Hillary Clinton joked about her “long day”, the morning after her 11-hour grilling by House Republicans.
Clinton says she tried to “rise above partisanships and reach for statesmanship” in her testimony before a Republican-led congressional committee probing her handling of the 2012 fatal attacks in Benghazi, Libya.
She also noted that she has “recovered her voice” after the long day of testimony.
She was addressing Democratic women at a party breakfast in Washington, where she was greeted with a loud wave of cheers. Later, she travelled to Virginia for a rally with long-time ally Governor Terry McAuliffe.
Clinton firmly defended her record under scrutiny from the committee while seeking to avoid any mishap that might damage her presidential campaign.
Democrats accused the Republicans of using the investigation as a ploy to derail Clinton’s White House bid, noting that it was the eighth congressional investigation into the attacks.
But the hearing came at a moment of political strength for Clinton, the front-runner for the Democratic nomination. On Wednesday, a potential rival for the nomination, US vice president Joe Biden, announced he would not join the race and Clinton is also riding the momentum of a solid debate performance last week.
Pressed about events before and after the deaths of four Americans, Clinton had confrontational exchanges with several Republicans but also fielded supportive queries from Democrats.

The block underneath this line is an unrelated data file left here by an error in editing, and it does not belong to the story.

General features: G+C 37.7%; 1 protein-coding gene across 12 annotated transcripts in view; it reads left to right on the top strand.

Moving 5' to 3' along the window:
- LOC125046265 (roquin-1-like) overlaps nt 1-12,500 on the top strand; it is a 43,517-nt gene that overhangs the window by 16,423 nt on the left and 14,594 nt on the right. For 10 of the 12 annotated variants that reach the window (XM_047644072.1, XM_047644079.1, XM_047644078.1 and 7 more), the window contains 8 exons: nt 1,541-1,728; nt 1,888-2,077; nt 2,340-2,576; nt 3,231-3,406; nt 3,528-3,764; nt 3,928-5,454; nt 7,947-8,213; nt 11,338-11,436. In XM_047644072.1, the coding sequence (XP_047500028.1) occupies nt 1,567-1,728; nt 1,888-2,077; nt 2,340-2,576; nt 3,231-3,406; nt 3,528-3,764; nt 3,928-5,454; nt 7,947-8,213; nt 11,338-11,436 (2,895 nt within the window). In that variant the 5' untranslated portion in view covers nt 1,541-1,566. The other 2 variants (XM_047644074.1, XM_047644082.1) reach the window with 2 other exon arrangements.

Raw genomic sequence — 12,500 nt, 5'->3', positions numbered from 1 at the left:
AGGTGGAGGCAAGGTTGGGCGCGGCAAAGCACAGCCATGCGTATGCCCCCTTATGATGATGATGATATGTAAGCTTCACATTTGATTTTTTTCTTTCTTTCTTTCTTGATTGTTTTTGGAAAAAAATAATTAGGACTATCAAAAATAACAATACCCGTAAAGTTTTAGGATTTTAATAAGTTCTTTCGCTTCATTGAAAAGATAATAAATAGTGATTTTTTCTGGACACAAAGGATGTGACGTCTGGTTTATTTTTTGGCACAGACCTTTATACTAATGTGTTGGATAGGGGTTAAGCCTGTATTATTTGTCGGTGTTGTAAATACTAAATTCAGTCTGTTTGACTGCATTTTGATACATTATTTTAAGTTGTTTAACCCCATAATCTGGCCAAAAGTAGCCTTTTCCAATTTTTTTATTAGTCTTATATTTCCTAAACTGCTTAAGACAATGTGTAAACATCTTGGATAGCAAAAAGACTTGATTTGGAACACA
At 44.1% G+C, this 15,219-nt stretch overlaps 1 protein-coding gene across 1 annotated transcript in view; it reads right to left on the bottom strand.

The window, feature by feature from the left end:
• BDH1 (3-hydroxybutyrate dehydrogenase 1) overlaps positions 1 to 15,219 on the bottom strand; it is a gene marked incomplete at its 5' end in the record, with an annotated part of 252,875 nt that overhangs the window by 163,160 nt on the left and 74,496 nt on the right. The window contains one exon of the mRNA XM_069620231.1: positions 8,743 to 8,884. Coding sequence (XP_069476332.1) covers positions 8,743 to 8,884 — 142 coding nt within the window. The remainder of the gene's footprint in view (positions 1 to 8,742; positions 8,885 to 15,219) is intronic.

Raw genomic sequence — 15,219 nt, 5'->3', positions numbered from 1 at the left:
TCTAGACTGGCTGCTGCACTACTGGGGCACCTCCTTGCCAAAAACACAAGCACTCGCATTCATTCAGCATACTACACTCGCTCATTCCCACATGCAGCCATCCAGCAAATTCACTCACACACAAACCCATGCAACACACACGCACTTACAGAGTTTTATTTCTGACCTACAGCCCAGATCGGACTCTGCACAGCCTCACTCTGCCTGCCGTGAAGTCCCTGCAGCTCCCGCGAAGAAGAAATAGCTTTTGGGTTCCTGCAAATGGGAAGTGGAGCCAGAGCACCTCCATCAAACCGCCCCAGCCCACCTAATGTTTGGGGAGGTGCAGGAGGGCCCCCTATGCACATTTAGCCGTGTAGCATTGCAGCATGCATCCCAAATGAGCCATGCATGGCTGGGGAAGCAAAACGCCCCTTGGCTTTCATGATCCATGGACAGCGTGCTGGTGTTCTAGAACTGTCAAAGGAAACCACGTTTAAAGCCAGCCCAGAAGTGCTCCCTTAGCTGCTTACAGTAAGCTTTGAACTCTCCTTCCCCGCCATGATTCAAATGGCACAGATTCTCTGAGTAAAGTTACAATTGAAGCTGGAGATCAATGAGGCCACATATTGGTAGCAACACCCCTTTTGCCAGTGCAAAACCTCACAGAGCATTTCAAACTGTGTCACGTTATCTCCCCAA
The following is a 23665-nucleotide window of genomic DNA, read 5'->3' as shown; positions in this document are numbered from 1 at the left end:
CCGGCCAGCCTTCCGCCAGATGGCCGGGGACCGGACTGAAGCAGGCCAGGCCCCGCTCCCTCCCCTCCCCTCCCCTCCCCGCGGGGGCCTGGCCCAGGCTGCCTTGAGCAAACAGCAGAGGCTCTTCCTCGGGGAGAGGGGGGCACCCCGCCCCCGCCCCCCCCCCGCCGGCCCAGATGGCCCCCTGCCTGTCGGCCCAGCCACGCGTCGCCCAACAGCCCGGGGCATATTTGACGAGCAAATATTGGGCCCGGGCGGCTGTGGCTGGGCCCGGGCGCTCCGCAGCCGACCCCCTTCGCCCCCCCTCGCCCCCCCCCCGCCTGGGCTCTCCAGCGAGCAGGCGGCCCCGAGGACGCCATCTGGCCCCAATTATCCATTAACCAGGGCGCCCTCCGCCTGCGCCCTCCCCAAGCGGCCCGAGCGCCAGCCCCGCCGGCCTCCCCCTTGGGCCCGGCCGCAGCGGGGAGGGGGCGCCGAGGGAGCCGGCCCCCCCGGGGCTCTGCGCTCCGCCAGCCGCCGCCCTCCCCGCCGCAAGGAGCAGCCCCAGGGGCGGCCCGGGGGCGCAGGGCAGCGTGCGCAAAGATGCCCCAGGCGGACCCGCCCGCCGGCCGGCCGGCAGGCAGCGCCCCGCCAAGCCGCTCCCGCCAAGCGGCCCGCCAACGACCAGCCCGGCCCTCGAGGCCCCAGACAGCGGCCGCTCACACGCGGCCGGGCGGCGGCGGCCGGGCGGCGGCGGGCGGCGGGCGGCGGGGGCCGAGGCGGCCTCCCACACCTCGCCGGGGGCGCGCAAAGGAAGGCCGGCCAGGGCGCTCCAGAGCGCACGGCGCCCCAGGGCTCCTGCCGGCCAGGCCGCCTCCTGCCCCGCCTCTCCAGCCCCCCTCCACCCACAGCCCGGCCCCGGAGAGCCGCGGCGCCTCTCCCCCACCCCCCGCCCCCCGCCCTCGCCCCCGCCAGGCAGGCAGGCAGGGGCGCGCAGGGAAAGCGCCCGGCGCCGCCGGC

The hearing ended at 9pm US time, some 11 hours after it began. But five hours into the hearing, Republicans had yet to ask Clinton a single question about the night of September 11, 2012, itself.
The House of Representatives committee chairman Trey Gowdy portrayed the panel as focused on the facts after comments by fellow Republicans describing it as an effort designed to hurt Clinton’s presidential bid.
Democrats have pounced on those earlier remarks and have pointed out that the probe has now cost US taxpayers over $4.5m (€4m) and, after 17 months, has lasted longer than the 1970s Watergate investigation. Gowdy, a former federal prosecutor, said the Republicans’ efforts were not a prosecution.
Contradicting him, Adam Smith, a Democrat from Washington, told Clinton: “The purpose of this committee is to prosecute you.”
In one tense moment, Republican Jim Jordan accused Clinton of deliberately misleading the public by linking the Benghazi violence at first to an internet video insulting the Prophet Mohammed.
Clinton, stone-faced for much of the hearing, smiled in bemusement as Jordan cut her off from answering. Eventually given the chance to comment, she said only that “some” people had wanted to use the video to justify the attack that killed US ambassador to Libya Chris Stevens and three other Americans, and she rejected that justification.
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